The deadly virus has claimed 2,097 lives out of 3,944 people infected in Liberia, Guinea and Sierra Leone, since emerging last December, the UN’s health organ said after a two-day crisis meeting in Geneva.
Nigeria has recorded another eight deaths out of 22 cases. At least 30 more people have died in a separate outbreak in the Democratic Republic of Congo.
Results from safety trials for two prototype vaccines should be known in November, the WHO added.
“If proven safe, a vaccine could be available in November 2014 for priority use in health-care workers,” it said in a statement.
Earlier Friday, UN chief Ban Ki-moon set the goal of stopping the worst-ever outbreak of the disease within six to nine months.
The “next few weeks will be crucial,” Ban said in New York, adding this was an “international rescue call.”
The meeting in Geneva gathered more than 150 experts in drug research, epidemiology, ethics, regulation and financing.
No licenced vaccine or treatment exist for Ebola, a haemorrhagic fever caused by a virus transmitted through contact with infected body fluids. A number, though, have been tested in animal models and shown promising results.
“In view of the urgency of these outbreaks, the international community is mobilising to find ways to accelerate the evaluation and use of these compounds,” the WHO said.
One possible technique is to use blood transfusions from people who have survived Ebola, in the hope that this will boost antibody defences in those who are infected.
“A blood-derived product can be used now, and this can be very effective in terms of treating patients,” said WHO assistant director general Marie-Paule Kieny.
“We agreed that whole blood therapies and convalescent serums may be used to treat Ebola virus disease, and that all efforts must be invested in helping affected countries use them safely.”
The two most advanced vaccines — based on vesicular stomatitis virus and the chimpanzee adenovirus — will start in Africa and Europe in mid-September, it said.
The agency stressed it would work with all parties to test whether the vaccines are safe, and if so, make them swiftly available.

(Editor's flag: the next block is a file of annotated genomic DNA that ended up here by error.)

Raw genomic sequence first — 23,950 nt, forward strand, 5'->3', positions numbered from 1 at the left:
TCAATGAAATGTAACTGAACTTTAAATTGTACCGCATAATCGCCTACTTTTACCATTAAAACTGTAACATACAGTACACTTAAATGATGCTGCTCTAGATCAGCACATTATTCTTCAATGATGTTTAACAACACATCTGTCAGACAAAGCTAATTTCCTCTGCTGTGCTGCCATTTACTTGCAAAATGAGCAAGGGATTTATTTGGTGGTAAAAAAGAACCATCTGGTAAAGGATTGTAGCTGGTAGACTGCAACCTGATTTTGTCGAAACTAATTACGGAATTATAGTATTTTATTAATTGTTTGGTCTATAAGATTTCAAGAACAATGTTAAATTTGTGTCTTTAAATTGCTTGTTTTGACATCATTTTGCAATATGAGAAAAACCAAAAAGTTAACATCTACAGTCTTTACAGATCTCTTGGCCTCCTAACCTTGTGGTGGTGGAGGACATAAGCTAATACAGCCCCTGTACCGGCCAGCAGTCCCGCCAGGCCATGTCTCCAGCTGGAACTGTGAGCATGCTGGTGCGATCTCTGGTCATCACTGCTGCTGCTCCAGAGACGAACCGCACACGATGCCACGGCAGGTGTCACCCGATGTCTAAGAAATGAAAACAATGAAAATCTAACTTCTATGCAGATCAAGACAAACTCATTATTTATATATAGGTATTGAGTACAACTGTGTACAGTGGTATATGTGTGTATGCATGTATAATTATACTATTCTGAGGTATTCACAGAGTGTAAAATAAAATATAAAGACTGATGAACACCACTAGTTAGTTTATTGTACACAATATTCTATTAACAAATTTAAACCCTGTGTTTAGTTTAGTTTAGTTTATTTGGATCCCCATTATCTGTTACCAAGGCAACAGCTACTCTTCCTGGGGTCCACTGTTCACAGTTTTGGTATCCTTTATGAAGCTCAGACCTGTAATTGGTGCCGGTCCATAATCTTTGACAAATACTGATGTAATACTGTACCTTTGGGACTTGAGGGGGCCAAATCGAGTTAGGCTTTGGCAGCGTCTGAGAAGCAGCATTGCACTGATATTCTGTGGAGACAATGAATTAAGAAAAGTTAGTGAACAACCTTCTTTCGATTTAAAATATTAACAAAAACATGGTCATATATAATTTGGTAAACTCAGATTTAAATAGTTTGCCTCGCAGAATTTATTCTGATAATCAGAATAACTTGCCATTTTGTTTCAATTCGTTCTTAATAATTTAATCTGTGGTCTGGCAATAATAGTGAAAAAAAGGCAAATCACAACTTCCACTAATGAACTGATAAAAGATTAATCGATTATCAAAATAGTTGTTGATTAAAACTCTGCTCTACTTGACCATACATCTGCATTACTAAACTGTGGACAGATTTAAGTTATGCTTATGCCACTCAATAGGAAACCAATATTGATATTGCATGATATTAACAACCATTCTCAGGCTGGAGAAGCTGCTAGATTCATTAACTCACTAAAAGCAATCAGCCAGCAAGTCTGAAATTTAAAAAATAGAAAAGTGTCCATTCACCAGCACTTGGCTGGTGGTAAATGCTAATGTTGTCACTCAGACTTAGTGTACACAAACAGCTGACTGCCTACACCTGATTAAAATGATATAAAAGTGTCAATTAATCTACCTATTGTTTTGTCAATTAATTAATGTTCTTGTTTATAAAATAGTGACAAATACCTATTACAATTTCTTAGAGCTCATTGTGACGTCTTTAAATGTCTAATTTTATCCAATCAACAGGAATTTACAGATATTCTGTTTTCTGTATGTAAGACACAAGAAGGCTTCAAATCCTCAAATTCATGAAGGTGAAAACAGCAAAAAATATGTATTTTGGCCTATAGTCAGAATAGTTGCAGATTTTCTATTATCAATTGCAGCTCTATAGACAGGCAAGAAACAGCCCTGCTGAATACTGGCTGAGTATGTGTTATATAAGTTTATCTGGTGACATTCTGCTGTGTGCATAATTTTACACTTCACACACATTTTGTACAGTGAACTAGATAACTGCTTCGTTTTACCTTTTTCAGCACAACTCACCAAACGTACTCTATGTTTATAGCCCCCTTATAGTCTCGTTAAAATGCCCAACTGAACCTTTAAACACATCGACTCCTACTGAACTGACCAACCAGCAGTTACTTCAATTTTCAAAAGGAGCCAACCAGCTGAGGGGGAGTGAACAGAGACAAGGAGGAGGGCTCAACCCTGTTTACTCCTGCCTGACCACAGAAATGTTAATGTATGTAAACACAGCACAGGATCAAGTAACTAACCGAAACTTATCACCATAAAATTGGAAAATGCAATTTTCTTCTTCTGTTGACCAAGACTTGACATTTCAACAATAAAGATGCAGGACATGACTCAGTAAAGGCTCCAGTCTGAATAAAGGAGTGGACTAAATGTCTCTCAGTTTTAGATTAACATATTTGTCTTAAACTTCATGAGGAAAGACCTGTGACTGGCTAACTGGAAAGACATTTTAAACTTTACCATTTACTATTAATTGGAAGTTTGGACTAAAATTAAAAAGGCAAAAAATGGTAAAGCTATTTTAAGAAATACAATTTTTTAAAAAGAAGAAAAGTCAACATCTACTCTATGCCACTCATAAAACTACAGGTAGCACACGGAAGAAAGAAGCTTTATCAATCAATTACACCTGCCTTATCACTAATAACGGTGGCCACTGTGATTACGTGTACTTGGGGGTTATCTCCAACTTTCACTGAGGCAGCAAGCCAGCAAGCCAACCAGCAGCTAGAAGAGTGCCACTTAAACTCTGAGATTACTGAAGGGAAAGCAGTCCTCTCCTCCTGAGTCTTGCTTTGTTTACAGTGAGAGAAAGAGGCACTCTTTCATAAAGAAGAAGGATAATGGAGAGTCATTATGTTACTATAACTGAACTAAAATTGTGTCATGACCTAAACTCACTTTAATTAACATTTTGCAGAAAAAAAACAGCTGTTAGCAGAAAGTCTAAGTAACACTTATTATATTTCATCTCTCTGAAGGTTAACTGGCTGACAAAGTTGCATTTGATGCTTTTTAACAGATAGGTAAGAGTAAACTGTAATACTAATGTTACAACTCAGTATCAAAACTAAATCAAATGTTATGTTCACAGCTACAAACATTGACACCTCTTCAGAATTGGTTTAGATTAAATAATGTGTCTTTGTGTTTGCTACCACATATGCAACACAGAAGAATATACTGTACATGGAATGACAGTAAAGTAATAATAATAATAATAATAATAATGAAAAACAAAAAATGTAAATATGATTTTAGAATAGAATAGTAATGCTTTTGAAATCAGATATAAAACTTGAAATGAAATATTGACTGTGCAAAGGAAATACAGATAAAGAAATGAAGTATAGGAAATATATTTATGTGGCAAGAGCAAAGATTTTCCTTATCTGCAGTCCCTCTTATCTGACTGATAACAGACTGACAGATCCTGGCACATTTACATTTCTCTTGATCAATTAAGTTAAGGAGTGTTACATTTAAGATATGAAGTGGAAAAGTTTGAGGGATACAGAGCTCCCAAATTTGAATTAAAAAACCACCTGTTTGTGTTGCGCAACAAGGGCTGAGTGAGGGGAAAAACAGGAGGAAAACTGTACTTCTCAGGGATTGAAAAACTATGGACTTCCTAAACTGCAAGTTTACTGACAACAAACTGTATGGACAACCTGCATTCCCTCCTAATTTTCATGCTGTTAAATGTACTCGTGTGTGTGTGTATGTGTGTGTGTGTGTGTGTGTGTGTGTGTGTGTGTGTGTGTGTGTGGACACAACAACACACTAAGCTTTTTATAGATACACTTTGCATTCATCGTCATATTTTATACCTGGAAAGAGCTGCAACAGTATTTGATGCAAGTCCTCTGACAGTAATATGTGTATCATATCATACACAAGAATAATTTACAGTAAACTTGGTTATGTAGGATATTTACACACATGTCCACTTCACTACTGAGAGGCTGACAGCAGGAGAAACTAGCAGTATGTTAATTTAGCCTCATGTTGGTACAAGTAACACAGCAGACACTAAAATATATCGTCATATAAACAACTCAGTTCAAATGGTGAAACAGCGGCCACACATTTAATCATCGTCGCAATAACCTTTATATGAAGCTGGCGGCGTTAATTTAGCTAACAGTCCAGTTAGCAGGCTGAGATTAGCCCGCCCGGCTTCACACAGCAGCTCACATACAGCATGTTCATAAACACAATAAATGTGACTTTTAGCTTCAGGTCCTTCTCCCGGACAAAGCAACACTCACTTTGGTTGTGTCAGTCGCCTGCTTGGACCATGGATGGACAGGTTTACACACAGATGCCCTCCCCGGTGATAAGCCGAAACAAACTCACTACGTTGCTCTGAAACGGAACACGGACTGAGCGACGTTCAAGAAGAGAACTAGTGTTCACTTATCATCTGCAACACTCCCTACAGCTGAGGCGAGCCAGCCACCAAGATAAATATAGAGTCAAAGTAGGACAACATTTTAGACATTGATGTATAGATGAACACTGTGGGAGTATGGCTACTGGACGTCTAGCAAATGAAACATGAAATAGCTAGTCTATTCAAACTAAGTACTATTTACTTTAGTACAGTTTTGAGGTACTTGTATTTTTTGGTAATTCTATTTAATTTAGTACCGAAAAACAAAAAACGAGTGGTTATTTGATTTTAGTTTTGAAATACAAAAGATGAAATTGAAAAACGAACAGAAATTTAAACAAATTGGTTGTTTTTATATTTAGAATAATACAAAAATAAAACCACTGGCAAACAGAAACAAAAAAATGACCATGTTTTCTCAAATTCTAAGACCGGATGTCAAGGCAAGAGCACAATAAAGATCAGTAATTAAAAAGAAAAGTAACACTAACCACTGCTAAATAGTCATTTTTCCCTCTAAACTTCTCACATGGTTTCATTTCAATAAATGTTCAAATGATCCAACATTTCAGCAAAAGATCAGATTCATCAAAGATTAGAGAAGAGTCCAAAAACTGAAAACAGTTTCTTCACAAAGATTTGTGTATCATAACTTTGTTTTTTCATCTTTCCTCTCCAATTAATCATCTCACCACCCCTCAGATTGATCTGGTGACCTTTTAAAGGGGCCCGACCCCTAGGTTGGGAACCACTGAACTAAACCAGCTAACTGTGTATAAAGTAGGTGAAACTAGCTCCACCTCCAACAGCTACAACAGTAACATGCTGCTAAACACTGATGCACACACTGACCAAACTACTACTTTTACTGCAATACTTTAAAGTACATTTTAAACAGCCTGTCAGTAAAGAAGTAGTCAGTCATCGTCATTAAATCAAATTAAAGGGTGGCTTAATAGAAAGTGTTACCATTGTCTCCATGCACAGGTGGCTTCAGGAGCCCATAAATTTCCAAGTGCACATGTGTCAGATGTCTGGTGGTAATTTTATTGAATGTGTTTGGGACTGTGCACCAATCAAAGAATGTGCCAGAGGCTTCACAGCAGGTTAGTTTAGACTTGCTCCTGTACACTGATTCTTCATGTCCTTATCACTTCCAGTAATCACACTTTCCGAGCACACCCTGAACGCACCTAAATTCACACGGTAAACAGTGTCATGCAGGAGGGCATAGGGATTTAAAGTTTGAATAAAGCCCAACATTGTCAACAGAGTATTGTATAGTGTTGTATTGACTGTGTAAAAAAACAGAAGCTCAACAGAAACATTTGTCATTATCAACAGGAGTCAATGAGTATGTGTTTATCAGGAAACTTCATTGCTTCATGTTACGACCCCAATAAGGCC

Supplies of experimental medicines — including the prototype drug ZMapp — are limited, and “will not be sufficient for several months to come,” the agency warned.
ZMapp has been given to about 10 infected health workers, including Americans and Europeans, of whom three recovered.
Kieny told reporters “there is not enough experience with ZMapp to conclude whether this treatment works or not,” adding “there seem to be encouraging signs.”
The European Union released 140 million euros ($187 million) in aid to combat the disease, a day after the United States offered an additional $75 million to buy beds and bolster treatment centres.
The UN’s children agency also announced Friday it had used funds from the World Bank to airlift 48 tonnes of medicine and medical supplies, including latex gloves and other protective equipment, intravenous fluids and antibiotics to treat Ebola patients in Sierra Leone.
Ben Neuman, a virologist at the Britain’s University of Reading, commented that the WHO’s broad strategy was sound.
“It is hard to know which, if any, of the potential Ebola-killing treatments will work best in sick people before they are tested, so it is good that the WHO is considering a wide range of options,” he told Britain’s Science Media Centre.
“The list of treatments under consideration contains solutions for different problems — some could stop a person from becoming infected, and others are being considered to treat various stages of infection.”
The crisis has stirred a fierce debate about how the world should have responded after first reports trickled out from some of the world’s poorest countries with dilapidated medical infrastructure.
“Weak health systems mean disaster, mean death,” said Nasidi.
In a commentary in The Lancet medical journal published Friday, Georgetown University’s Lawrence Gostin blamed “human resource shortages and fragile health systems” for the extent of the outbreak.
“How could this Ebola outbreak have been averted and what could states and the international community do to prevent the next epidemic?” he asked.
“The answer is not untested drugs, mass quarantines, or even humanitarian relief,” he wrote, but “to fix these inherent structural deficiencies.”
Source: New Vision